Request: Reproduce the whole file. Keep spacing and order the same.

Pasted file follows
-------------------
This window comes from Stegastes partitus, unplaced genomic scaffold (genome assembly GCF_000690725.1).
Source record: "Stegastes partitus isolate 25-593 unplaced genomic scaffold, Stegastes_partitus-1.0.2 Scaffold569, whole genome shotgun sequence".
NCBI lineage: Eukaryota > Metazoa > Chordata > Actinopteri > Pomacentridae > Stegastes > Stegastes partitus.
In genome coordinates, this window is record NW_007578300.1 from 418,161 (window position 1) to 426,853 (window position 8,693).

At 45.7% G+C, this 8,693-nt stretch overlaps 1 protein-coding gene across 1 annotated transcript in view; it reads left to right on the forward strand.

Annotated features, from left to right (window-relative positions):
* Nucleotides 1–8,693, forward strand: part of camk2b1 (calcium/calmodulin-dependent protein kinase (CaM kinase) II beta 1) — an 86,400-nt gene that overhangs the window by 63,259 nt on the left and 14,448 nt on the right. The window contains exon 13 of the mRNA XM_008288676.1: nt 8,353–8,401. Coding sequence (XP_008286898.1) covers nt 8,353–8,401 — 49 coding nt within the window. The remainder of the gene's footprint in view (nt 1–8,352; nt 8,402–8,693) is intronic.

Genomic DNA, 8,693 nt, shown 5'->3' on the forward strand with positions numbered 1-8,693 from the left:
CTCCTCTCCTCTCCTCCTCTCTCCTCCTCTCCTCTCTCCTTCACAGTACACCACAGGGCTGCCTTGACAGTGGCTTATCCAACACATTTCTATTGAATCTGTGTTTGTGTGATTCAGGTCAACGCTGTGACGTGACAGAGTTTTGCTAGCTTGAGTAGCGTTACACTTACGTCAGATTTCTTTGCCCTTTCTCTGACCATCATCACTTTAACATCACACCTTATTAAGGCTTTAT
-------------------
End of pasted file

This window comes from Stegastes partitus, unplaced genomic scaffold (genome assembly GCF_000690725.1).
Source record: "Stegastes partitus isolate 25-593 unplaced genomic scaffold, Stegastes_partitus-1.0.2 Scaffold569, whole genome shotgun sequence".
NCBI lineage: Eukaryota > Metazoa > Chordata > Actinopteri > Pomacentridae > Stegastes > Stegastes partitus.
In genome coordinates, this window is record NW_007578300.1 from 418,161 (window position 1) to 426,853 (window position 8,693).

At 45.7% G+C, this 8,693-nt stretch overlaps 1 protein-coding gene across 1 annotated transcript in view; it reads left to right on the forward strand.

Annotated features, from left to right (window-relative positions):
* Nucleotides 1–8,693, forward strand: part of camk2b1 (calcium/calmodulin-dependent protein kinase (CaM kinase) II beta 1) — an 86,400-nt gene that overhangs the window by 63,259 nt on the left and 14,448 nt on the right. The window contains exon 13 of the mRNA XM_008288676.1: nt 8,353–8,401. Coding sequence (XP_008286898.1) covers nt 8,353–8,401 — 49 coding nt within the window. The remainder of the gene's footprint in view (nt 1–8,352; nt 8,402–8,693) is intronic.

Genomic DNA, 8,693 nt, shown 5'->3' on the forward strand with positions numbered 1-8,693 from the left:
CTCCTCTCCTCTCCTCCTCTCTCCTCCTCTCCTCTCTCCTTCACAGTACACCACAGGGCTGCCTTGACAGTGGCTTATCCAACACATTTCTATTGAATCTGTGTTTGTGTGATTCAGGTCAACGCTGTGACGTGACAGAGTTTTGCTAGCTTGAGTAGCGTTACACTTACGTCAGATTTCTTTGCCCTTTCTCTGACCATCATCACTTTAACATCACACCTTATTAAGGCTTTAT